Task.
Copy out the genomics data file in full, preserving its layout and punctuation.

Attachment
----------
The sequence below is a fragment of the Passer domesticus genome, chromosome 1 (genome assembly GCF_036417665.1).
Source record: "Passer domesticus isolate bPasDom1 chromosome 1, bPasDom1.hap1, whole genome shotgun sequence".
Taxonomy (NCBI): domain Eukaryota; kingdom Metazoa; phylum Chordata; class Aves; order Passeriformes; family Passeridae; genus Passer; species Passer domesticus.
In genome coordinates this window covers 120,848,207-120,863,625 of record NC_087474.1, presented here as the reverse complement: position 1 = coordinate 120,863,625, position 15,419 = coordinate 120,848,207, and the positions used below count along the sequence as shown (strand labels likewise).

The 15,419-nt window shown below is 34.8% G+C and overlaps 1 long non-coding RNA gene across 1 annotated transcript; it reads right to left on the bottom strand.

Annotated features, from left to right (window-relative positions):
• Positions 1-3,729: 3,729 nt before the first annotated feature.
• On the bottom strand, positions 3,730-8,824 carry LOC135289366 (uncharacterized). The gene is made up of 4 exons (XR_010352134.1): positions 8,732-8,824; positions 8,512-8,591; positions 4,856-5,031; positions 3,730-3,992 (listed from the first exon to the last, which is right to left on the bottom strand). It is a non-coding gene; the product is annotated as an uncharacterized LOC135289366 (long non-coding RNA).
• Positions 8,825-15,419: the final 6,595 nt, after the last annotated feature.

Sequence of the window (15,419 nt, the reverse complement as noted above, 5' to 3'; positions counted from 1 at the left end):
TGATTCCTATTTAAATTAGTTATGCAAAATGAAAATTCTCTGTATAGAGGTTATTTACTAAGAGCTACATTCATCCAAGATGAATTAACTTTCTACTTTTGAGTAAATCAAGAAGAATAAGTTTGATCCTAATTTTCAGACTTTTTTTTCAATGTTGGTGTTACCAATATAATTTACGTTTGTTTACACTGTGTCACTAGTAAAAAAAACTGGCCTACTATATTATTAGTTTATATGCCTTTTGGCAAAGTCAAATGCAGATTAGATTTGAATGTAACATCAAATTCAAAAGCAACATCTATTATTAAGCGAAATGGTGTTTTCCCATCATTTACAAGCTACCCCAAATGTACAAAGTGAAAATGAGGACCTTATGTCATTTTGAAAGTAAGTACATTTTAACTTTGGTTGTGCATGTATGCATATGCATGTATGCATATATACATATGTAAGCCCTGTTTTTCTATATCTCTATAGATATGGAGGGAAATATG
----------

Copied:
The sequence below is a fragment of the Passer domesticus genome, chromosome 1 (genome assembly GCF_036417665.1).
Source record: "Passer domesticus isolate bPasDom1 chromosome 1, bPasDom1.hap1, whole genome shotgun sequence".
Taxonomy (NCBI): domain Eukaryota; kingdom Metazoa; phylum Chordata; class Aves; order Passeriformes; family Passeridae; genus Passer; species Passer domesticus.
In genome coordinates this window covers 120,848,207-120,863,625 of record NC_087474.1, presented here as the reverse complement: position 1 = coordinate 120,863,625, position 15,419 = coordinate 120,848,207, and the positions used below count along the sequence as shown (strand labels likewise).

The 15,419-nt window shown below is 34.8% G+C and overlaps 1 long non-coding RNA gene across 1 annotated transcript; it reads right to left on the bottom strand.

Annotated features, from left to right (window-relative positions):
• Positions 1-3,729: 3,729 nt before the first annotated feature.
• On the bottom strand, positions 3,730-8,824 carry LOC135289366 (uncharacterized). The gene is made up of 4 exons (XR_010352134.1): positions 8,732-8,824; positions 8,512-8,591; positions 4,856-5,031; positions 3,730-3,992 (listed from the first exon to the last, which is right to left on the bottom strand). It is a non-coding gene; the product is annotated as an uncharacterized LOC135289366 (long non-coding RNA).
• Positions 8,825-15,419: the final 6,595 nt, after the last annotated feature.

Sequence of the window (15,419 nt, the reverse complement as noted above, 5' to 3'; positions counted from 1 at the left end):
TGATTCCTATTTAAATTAGTTATGCAAAATGAAAATTCTCTGTATAGAGGTTATTTACTAAGAGCTACATTCATCCAAGATGAATTAACTTTCTACTTTTGAGTAAATCAAGAAGAATAAGTTTGATCCTAATTTTCAGACTTTTTTTTCAATGTTGGTGTTACCAATATAATTTACGTTTGTTTACACTGTGTCACTAGTAAAAAAAACTGGCCTACTATATTATTAGTTTATATGCCTTTTGGCAAAGTCAAATGCAGATTAGATTTGAATGTAACATCAAATTCAAAAGCAACATCTATTATTAAGCGAAATGGTGTTTTCCCATCATTTACAAGCTACCCCAAATGTACAAAGTGAAAATGAGGACCTTATGTCATTTTGAAAGTAAGTACATTTTAACTTTGGTTGTGCATGTATGCATATGCATGTATGCATATATACATATGTAAGCCCTGTTTTTCTATATCTCTATAGATATGGAGGGAAATATG